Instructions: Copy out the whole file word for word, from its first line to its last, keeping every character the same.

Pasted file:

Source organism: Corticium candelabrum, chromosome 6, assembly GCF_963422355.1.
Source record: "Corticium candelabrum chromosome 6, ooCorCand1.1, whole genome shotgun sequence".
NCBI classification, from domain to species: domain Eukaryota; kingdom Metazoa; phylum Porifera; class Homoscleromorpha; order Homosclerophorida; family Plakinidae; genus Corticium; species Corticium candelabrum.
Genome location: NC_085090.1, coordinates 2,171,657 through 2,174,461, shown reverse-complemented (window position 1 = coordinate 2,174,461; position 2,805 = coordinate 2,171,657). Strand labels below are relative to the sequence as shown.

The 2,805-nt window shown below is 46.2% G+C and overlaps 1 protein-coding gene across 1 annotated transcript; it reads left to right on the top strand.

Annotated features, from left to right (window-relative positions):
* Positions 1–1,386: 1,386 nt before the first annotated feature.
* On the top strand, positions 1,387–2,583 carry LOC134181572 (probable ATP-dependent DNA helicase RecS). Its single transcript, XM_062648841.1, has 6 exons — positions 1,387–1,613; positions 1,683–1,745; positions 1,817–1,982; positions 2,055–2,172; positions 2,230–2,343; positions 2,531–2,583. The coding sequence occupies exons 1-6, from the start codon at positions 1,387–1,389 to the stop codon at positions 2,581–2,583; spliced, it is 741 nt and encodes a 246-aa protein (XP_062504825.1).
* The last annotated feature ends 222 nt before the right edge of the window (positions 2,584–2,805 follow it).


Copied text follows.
Source organism: Corticium candelabrum, chromosome 6, assembly GCF_963422355.1.
Source record: "Corticium candelabrum chromosome 6, ooCorCand1.1, whole genome shotgun sequence".
NCBI classification, from domain to species: domain Eukaryota; kingdom Metazoa; phylum Porifera; class Homoscleromorpha; order Homosclerophorida; family Plakinidae; genus Corticium; species Corticium candelabrum.
Genome location: NC_085090.1, coordinates 2,171,657 through 2,174,461, shown reverse-complemented (window position 1 = coordinate 2,174,461; position 2,805 = coordinate 2,171,657). Strand labels below are relative to the sequence as shown.

The 2,805-nt window shown below is 46.2% G+C and overlaps 1 protein-coding gene across 1 annotated transcript; it reads left to right on the top strand.

Annotated features, from left to right (window-relative positions):
* Positions 1–1,386: 1,386 nt before the first annotated feature.
* On the top strand, positions 1,387–2,583 carry LOC134181572 (probable ATP-dependent DNA helicase RecS). Its single transcript, XM_062648841.1, has 6 exons — positions 1,387–1,613; positions 1,683–1,745; positions 1,817–1,982; positions 2,055–2,172; positions 2,230–2,343; positions 2,531–2,583. The coding sequence occupies exons 1-6, from the start codon at positions 1,387–1,389 to the stop codon at positions 2,581–2,583; spliced, it is 741 nt and encodes a 246-aa protein (XP_062504825.1).
* The last annotated feature ends 222 nt before the right edge of the window (positions 2,584–2,805 follow it).